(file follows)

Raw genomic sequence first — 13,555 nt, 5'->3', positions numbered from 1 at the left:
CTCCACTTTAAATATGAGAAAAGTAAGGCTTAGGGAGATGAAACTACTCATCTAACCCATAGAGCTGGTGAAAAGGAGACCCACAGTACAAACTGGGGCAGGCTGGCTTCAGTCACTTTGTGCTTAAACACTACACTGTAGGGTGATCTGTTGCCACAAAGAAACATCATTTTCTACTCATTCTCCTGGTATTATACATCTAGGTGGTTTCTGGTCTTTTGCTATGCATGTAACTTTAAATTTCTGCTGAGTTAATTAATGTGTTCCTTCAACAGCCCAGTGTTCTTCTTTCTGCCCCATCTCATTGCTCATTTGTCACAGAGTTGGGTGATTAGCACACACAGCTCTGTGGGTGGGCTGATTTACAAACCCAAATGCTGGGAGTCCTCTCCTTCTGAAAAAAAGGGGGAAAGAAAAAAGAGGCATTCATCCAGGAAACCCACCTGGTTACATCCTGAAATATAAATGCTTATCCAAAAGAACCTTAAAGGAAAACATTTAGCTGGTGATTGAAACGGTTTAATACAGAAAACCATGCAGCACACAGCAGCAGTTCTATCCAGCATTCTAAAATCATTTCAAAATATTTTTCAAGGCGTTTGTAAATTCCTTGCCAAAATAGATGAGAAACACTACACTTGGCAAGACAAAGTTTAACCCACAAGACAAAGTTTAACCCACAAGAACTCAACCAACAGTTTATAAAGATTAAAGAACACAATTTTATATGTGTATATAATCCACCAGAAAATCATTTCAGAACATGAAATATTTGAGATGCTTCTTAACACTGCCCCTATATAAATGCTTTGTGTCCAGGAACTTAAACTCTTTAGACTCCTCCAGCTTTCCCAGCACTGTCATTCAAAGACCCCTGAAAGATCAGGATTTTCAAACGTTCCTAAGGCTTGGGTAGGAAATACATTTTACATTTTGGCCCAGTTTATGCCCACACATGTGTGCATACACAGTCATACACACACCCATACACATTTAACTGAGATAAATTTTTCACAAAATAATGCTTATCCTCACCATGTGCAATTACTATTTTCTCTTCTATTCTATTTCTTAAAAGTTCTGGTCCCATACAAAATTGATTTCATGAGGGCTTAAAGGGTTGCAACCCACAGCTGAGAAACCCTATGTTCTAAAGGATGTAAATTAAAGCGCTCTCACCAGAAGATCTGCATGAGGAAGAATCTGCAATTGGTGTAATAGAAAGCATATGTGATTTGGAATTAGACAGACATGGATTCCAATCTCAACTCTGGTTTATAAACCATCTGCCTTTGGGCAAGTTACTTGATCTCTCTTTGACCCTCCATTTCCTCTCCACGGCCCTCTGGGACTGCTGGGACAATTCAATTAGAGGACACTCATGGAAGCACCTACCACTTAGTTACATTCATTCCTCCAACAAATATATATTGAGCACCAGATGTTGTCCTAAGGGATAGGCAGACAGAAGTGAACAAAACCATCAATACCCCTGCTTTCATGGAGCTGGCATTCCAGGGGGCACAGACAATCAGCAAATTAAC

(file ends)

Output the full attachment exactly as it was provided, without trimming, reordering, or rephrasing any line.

Raw genomic sequence first — 13,555 nt, 5'->3', positions numbered from 1 at the left:
CTCCACTTTAAATATGAGAAAAGTAAGGCTTAGGGAGATGAAACTACTCATCTAACCCATAGAGCTGGTGAAAAGGAGACCCACAGTACAAACTGGGGCAGGCTGGCTTCAGTCACTTTGTGCTTAAACACTACACTGTAGGGTGATCTGTTGCCACAAAGAAACATCATTTTCTACTCATTCTCCTGGTATTATACATCTAGGTGGTTTCTGGTCTTTTGCTATGCATGTAACTTTAAATTTCTGCTGAGTTAATTAATGTGTTCCTTCAACAGCCCAGTGTTCTTCTTTCTGCCCCATCTCATTGCTCATTTGTCACAGAGTTGGGTGATTAGCACACACAGCTCTGTGGGTGGGCTGATTTACAAACCCAAATGCTGGGAGTCCTCTCCTTCTGAAAAAAAGGGGGAAAGAAAAAAGAGGCATTCATCCAGGAAACCCACCTGGTTACATCCTGAAATATAAATGCTTATCCAAAAGAACCTTAAAGGAAAACATTTAGCTGGTGATTGAAACGGTTTAATACAGAAAACCATGCAGCACACAGCAGCAGTTCTATCCAGCATTCTAAAATCATTTCAAAATATTTTTCAAGGCGTTTGTAAATTCCTTGCCAAAATAGATGAGAAACACTACACTTGGCAAGACAAAGTTTAACCCACAAGACAAAGTTTAACCCACAAGAACTCAACCAACAGTTTATAAAGATTAAAGAACACAATTTTATATGTGTATATAATCCACCAGAAAATCATTTCAGAACATGAAATATTTGAGATGCTTCTTAACACTGCCCCTATATAAATGCTTTGTGTCCAGGAACTTAAACTCTTTAGACTCCTCCAGCTTTCCCAGCACTGTCATTCAAAGACCCCTGAAAGATCAGGATTTTCAAACGTTCCTAAGGCTTGGGTAGGAAATACATTTTACATTTTGGCCCAGTTTATGCCCACACATGTGTGCATACACAGTCATACACACACCCATACACATTTAACTGAGATAAATTTTTCACAAAATAATGCTTATCCTCACCATGTGCAATTACTATTTTCTCTTCTATTCTATTTCTTAAAAGTTCTGGTCCCATACAAAATTGATTTCATGAGGGCTTAAAGGGTTGCAACCCACAGCTGAGAAACCCTATGTTCTAAAGGATGTAAATTAAAGCGCTCTCACCAGAAGATCTGCATGAGGAAGAATCTGCAATTGGTGTAATAGAAAGCATATGTGATTTGGAATTAGACAGACATGGATTCCAATCTCAACTCTGGTTTATAAACCATCTGCCTTTGGGCAAGTTACTTGATCTCTCTTTGACCCTCCATTTCCTCTCCACGGCCCTCTGGGACTGCTGGGACAATTCAATTAGAGGACACTCATGGAAGCACCTACCACTTAGTTACATTCATTCCTCCAACAAATATATATTGAGCACCAGATGTTGTCCTAAGGGATAGGCAGACAGAAGTGAACAAAACCATCAATACCCCTGCTTTCATGGAGCTGGCATTCCAGGGGGCACAGACAATCAGCAAATTAAC